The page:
Burke noted that a message had been drafted for dispatch to the commander of U.S. forces in the Atlantic region known as CINCLANT instructing him to be ``prepared to intervene to protect U.S. nationals and U.S. property.''

On Jan. 1, 1959, there were about 7,800 U.S. citizens living in Cuba and about 1,300 American tourists, according to U.S. files at the time.

Burke mentioned the draft message after noting that a U.S. warship, Boxer, was to sail to the Caribbean area with a contingent of U.S. Marines aboard for ''routine training'' in early January.

''[Burke] stated that the Marines will be embarked in the Boxer somewhat earlier than anticipated, just to have them ready in case they are required,'' Hayward, the note taker, quoted Burke as saying.

Herter objected and asked that the message to the Atlantic commander be rewritten to take out any reference to troops -- apparently an effort to avoid inflaming the crisis.

''All agreed that the message as modified was satisfactory to send to CINCLANT,'' wrote Hayward, who prepared the summary of the conversation now on file at the National Archives. The message was changed.

As dawn broke over Havana, Smith reported the Cuban capital ``quiet.''

That would change later in the day as crowds ran through Havana celebrating the dictator's downfall.

''Undisciplined groups engaging in destruction, sacking and looting, principally in downtown Habana and in town of Marianao,'' Smith wrote in a cable describing conditions as night fell on New Year's Day 1959. ``Buildings of two Ministries reported looted. Several casinos wrecked with consequent damage to some hotels. Several stores and bars wrecked and looted.''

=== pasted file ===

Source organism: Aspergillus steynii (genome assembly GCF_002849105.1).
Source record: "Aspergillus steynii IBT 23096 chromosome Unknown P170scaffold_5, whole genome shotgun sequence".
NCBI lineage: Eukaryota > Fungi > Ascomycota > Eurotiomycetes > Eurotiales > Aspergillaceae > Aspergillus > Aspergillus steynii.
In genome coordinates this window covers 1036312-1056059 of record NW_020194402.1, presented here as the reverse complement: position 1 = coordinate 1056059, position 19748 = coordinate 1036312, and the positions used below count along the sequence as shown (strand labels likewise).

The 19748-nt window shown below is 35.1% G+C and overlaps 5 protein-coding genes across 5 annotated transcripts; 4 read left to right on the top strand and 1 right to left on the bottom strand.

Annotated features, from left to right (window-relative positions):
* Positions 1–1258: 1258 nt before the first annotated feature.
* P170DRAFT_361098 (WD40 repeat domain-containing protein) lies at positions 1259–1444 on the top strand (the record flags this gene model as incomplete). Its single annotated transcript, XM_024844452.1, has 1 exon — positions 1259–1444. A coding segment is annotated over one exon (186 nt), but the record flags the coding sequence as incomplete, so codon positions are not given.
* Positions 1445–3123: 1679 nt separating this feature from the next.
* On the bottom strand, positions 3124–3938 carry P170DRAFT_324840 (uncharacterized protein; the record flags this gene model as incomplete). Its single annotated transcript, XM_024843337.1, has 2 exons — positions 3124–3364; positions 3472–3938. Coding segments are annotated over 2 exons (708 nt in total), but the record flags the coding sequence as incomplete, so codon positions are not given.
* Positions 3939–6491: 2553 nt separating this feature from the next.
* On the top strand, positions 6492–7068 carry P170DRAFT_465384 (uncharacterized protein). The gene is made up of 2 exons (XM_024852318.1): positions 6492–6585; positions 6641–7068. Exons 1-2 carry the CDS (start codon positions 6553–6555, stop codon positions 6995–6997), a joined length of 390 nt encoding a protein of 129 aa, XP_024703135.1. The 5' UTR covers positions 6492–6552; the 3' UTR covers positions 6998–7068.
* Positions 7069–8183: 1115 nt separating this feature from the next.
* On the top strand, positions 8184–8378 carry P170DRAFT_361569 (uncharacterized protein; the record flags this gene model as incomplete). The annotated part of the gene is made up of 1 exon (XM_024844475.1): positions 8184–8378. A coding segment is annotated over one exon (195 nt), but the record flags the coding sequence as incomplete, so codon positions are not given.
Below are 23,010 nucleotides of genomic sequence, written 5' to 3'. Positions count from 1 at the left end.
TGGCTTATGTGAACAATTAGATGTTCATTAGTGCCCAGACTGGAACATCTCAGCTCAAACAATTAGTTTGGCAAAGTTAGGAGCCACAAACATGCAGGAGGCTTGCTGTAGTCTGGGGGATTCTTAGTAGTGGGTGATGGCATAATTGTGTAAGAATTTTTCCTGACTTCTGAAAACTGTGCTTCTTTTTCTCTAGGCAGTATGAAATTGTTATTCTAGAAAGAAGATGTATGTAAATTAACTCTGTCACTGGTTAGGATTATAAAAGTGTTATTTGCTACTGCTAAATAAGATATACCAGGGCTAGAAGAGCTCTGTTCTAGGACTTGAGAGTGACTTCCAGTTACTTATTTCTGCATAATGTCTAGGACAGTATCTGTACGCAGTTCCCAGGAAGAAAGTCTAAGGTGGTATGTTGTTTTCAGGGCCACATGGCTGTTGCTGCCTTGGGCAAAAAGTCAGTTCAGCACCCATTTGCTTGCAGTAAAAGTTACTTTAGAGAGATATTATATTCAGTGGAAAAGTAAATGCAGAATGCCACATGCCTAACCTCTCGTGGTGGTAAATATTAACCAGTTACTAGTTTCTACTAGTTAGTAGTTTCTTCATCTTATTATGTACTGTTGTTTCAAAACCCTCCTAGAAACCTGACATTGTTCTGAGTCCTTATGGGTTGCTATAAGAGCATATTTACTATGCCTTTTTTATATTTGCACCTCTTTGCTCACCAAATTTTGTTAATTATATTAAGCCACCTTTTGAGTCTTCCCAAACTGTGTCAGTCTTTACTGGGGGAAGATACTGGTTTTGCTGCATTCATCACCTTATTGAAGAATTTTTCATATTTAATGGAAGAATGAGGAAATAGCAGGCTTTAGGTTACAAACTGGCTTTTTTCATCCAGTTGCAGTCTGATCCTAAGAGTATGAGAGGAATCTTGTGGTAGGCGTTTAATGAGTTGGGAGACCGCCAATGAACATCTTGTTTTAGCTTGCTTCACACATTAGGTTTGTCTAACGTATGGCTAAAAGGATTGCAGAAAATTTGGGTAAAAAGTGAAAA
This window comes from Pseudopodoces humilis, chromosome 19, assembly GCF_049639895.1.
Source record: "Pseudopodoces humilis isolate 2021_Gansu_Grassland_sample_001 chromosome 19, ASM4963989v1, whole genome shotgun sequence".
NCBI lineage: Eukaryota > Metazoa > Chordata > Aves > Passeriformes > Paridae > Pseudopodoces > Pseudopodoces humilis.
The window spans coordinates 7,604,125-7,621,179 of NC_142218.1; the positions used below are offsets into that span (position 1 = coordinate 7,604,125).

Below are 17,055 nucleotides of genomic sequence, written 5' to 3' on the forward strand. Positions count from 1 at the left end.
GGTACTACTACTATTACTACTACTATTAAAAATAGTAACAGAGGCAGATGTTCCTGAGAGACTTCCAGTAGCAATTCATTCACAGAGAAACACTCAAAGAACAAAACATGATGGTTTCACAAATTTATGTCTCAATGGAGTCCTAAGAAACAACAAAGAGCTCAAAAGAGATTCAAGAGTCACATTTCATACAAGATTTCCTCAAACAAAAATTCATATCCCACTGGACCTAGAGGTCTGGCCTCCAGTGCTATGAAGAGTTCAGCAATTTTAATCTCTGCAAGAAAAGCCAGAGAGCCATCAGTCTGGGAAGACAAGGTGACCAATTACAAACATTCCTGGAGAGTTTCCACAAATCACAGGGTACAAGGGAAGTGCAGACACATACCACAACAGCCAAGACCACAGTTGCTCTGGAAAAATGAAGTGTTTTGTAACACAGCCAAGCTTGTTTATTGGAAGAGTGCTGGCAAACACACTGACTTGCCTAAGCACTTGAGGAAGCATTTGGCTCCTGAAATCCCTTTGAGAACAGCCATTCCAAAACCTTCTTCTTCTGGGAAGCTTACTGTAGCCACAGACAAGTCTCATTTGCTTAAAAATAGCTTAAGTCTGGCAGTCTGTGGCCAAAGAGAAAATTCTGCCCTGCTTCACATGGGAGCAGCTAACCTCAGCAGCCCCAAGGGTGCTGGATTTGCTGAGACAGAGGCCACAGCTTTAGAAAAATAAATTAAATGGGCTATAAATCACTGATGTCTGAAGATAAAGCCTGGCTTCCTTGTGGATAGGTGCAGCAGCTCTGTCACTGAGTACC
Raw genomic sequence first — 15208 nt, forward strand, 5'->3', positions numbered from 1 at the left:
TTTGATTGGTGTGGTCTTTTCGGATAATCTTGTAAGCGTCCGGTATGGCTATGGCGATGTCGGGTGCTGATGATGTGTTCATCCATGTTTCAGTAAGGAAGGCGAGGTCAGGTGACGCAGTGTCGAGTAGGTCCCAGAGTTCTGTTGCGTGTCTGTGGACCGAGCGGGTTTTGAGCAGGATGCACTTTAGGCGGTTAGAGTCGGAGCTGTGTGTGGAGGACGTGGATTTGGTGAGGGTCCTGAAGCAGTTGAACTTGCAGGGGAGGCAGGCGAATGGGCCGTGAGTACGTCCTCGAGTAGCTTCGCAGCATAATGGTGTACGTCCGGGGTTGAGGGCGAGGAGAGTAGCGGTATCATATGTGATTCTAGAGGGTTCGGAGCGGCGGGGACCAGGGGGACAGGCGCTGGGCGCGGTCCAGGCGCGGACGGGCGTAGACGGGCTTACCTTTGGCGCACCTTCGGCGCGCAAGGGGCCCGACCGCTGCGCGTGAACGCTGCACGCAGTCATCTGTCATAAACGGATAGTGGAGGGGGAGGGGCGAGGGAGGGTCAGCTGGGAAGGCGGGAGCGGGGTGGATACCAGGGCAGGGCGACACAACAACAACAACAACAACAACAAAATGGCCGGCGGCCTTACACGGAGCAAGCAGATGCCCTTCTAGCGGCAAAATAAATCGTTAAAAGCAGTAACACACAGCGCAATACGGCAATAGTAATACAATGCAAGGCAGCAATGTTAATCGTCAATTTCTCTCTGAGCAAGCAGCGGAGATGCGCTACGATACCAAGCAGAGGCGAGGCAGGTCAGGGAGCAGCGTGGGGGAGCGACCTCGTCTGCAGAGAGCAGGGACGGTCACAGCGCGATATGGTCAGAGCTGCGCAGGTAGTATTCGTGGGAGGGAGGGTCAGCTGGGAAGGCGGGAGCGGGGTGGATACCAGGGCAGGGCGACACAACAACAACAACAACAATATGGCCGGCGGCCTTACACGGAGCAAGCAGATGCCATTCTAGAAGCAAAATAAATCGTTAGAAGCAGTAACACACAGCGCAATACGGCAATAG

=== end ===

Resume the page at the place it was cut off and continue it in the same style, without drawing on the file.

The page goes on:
The embassy asked the State Department to send a commercial or naval vessel to evacuate hundreds of Americans, mostly tourists, stranded in downtown hotels.

Thousands of Americans grew nervous as insecurity spread through the Cuban capital soon after Batista fled. Records show that in the first four days in January 1959, about 12,000 calls flooded the U.S. Embassy's telephone switchboard seeking advice on how to leave the island.

Late on Jan. 1, the State Department advised the embassy that a ship called ''City of Habana'' was to arrive in Havana about noon Jan. 2 to pick up Americans.

Though Cuban rebel representatives initially would not allow the vessel to dock, they later relented and the ship picked up 508 Americans and returned to Key West.

U.S. military forces, meanwhile, were pushing for some type of action. Late Jan. 1, the Defense Department moved two submarine tenders and three destroyer escorts from Key West to near Havana, according to a Burke memo dated Jan. 3. The warships were ordered to remain out of sight, but by Jan. 5 were withdrawn and ordered to return to Key West.

''The possibility was discussed of having U.S. Marines aboard these ships in case the evacuees had to be protected,'' read a note summarizing Burke's memo found among the cables, memos and telegrams on file. ``In the end it was decided not to send the Marines because their movement to Key West and subsequent embarkation would have become public knowledge and the cause of undesirable press speculation.''